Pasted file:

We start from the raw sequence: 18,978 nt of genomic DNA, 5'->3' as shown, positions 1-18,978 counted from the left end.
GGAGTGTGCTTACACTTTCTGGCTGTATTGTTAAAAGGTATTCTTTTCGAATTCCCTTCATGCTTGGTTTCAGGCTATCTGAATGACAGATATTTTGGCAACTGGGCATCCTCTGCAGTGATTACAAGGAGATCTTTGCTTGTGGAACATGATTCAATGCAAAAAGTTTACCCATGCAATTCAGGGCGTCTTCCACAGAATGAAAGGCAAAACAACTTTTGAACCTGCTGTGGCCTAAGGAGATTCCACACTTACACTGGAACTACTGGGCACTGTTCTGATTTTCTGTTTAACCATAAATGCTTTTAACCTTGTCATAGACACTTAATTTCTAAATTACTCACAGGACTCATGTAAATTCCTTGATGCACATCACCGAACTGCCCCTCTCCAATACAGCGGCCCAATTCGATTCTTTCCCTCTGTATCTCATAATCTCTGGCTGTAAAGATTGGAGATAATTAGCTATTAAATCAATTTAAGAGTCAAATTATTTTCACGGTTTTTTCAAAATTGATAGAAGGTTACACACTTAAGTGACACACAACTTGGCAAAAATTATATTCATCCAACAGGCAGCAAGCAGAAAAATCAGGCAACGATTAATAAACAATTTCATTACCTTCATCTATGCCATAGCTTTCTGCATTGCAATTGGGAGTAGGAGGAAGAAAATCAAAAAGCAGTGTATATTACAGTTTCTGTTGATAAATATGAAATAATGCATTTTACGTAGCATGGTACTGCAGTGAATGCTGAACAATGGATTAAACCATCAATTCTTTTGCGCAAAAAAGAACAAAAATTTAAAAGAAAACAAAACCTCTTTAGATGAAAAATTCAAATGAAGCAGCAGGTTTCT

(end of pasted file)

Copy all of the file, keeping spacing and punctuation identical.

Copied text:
We start from the raw sequence: 18,978 nt of genomic DNA, 5'->3' as shown, positions 1-18,978 counted from the left end.
GGAGTGTGCTTACACTTTCTGGCTGTATTGTTAAAAGGTATTCTTTTCGAATTCCCTTCATGCTTGGTTTCAGGCTATCTGAATGACAGATATTTTGGCAACTGGGCATCCTCTGCAGTGATTACAAGGAGATCTTTGCTTGTGGAACATGATTCAATGCAAAAAGTTTACCCATGCAATTCAGGGCGTCTTCCACAGAATGAAAGGCAAAACAACTTTTGAACCTGCTGTGGCCTAAGGAGATTCCACACTTACACTGGAACTACTGGGCACTGTTCTGATTTTCTGTTTAACCATAAATGCTTTTAACCTTGTCATAGACACTTAATTTCTAAATTACTCACAGGACTCATGTAAATTCCTTGATGCACATCACCGAACTGCCCCTCTCCAATACAGCGGCCCAATTCGATTCTTTCCCTCTGTATCTCATAATCTCTGGCTGTAAAGATTGGAGATAATTAGCTATTAAATCAATTTAAGAGTCAAATTATTTTCACGGTTTTTTCAAAATTGATAGAAGGTTACACACTTAAGTGACACACAACTTGGCAAAAATTATATTCATCCAACAGGCAGCAAGCAGAAAAATCAGGCAACGATTAATAAACAATTTCATTACCTTCATCTATGCCATAGCTTTCTGCATTGCAATTGGGAGTAGGAGGAAGAAAATCAAAAAGCAGTGTATATTACAGTTTCTGTTGATAAATATGAAATAATGCATTTTACGTAGCATGGTACTGCAGTGAATGCTGAACAATGGATTAAACCATCAATTCTTTTGCGCAAAAAAGAACAAAAATTTAAAAGAAAACAAAACCTCTTTAGATGAAAAATTCAAATGAAGCAGCAGGTTTCT